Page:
Editor’s note: For Hawaii’s Aug. 8 Primary Election, Civil Beat asked candidates to answer some questions about where they stand on various issues and what their priorities will be if elected.

The following came from Louis Hao, candidate for Office of Hawaiian Affairs Board of Trustees Hawaii island resident. Other candidates include Kauilani Almeida, Noelani Cashman-Aiu,  Laura Desoto-McCollough, Cyd Hoffeld, Pua Ishibashi, Lei Kihoi, Keola Lindsey, Lanakila Mangauil, Louis Pau and Kalaniakea Wilson.

Go to Civil Beat’s Elections Guide for general information, and check out other candidates on the Primary Election Ballot.

Candidate for Office of Hawaii Affairs Hawaii Island Trustee

Louis Hao
Party Nonpartisan
Age 85
Occupation Administration
Residence Keaukaha

Community organizations/prior offices held

Keaukaha Community Association, member; Panaewa Hawaiian Homes Lands Community Association, director; Piihonua Hawaiian Home Lands Community Association, director.

1. What do you see as the most pressing issue facing Native Hawaiians? What will you do about it?

Housing. With the high cost of home ownership, 50% of Native Hawaiians will be forced to leave Hawaii and relocate on the mainland.

As OHA trustee, I  will do the following:

• Partnership and joint venture with DHHL;

• Offer 2% direct financing instead of loan guarantees, extend term payments beyond 30 years, initiate homeowner/builder rather than packaged home purchases, including self-help builder and rent-to-own programs.

2. What would you do to change how OHA is run?

I will request a management audit and review the audit and make appropriate changes. Trustees must be more accountable to beneficiaries.

3. What would you do to bridge the gaps within the Native Hawaiian community over issues like construction of the Thirty Meter Telescope or development of energy projects?

OHA must continue a beneficiary consultation process to insure our cultural and environmental concerns are addressed. I will pursue and leverage partnership with TMT to obtain economic opportunities to improve and better the conditions of the Native Hawaiians in education, housing, health and economic ventures and development programs.

The negative economic forecast for Hawaii will impact everyone, including Native Hawaiians. With the infusion of $2.4 billion into our island economy, all will benefit.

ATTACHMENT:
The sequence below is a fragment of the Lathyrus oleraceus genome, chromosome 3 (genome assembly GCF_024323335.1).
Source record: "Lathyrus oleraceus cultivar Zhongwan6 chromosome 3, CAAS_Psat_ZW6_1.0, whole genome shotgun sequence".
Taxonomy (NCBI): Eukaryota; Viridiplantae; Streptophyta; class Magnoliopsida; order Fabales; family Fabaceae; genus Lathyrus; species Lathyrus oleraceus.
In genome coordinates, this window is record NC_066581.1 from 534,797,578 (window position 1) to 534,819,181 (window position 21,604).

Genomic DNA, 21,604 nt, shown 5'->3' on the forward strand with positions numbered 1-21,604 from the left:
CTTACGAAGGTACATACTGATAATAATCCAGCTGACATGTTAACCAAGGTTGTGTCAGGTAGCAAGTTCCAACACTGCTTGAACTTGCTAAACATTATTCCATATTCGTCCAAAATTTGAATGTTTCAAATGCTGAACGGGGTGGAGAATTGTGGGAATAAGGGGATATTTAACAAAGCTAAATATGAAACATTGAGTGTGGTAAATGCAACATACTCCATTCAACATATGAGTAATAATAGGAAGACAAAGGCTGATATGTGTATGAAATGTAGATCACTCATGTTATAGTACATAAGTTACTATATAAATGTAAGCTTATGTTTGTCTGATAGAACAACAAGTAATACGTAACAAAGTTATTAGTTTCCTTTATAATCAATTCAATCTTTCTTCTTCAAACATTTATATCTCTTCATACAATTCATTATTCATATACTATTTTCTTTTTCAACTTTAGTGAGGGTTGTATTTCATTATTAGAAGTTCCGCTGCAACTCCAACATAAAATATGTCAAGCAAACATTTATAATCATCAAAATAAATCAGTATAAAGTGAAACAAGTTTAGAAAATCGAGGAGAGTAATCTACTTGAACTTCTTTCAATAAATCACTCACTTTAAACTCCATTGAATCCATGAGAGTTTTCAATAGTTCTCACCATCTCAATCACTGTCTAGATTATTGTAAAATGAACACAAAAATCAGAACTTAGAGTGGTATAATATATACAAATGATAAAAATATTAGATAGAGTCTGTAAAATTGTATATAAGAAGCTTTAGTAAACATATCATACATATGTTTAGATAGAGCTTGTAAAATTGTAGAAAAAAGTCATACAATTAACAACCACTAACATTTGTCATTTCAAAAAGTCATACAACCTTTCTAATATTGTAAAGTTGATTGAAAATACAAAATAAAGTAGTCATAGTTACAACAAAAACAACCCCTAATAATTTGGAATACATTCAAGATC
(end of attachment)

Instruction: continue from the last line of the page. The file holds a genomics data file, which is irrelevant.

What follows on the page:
4. Do you support the construction of the Thirty Meter Telescope atop Mauna Kea? Why or why not?

Greater wisdom, knowledge and understanding are also found in the universe for God first created the heavens and the Earth.

TMT is the gateway as space and technology are in our future. The benefits are available. I support TMT.  Mahalo ke Akua.

5. Do you support OHA providing financial aid to Mauna Kea protesters?

Yes. Guidelines are to be in place.

6. What role should the Department of Hawaiian Home Lands play in reducing homelessness?

DHHL is a trust for Native Hawaiians with 50% blood. No Hawaiian should be homeless. Mauna Kea has 56,000 acres of undeveloped lands. Put beneficiaries on the land.

7. Why do you think Hawaiians are disproportionately represented in our prisons and jails? What can be done about it?

Drugs and unemployment. Being Hawaiian is about pride and feeling good about oneself. It is about economics and self-suficiency.

More job opportunities including vocational training opportunities and union internships are needed.

8. What are your views regarding Hawaiian self-determination?

We need first to settle our differences concerning the 20% ceded land revenue as promised in the Compact of Statehood of As a former trustee, in 2000, the State of Hawaii owed OHA more than $800 million and that was settled for much less.

We should appeal to Congress the right to self-govern under the 15th Amendment of the U.S. Constitution.

The 1993 Apology Bill to Native Hawaiians did not provide for reparation. Just being “sorry” is not good enough.

9. What other important issue would you like to discuss here?

Housing, health and economic development are my main objectives as an elected trustee. Cooperation, coordination and joint partnerships are necessary now to better the conditions of Native Hawaiians.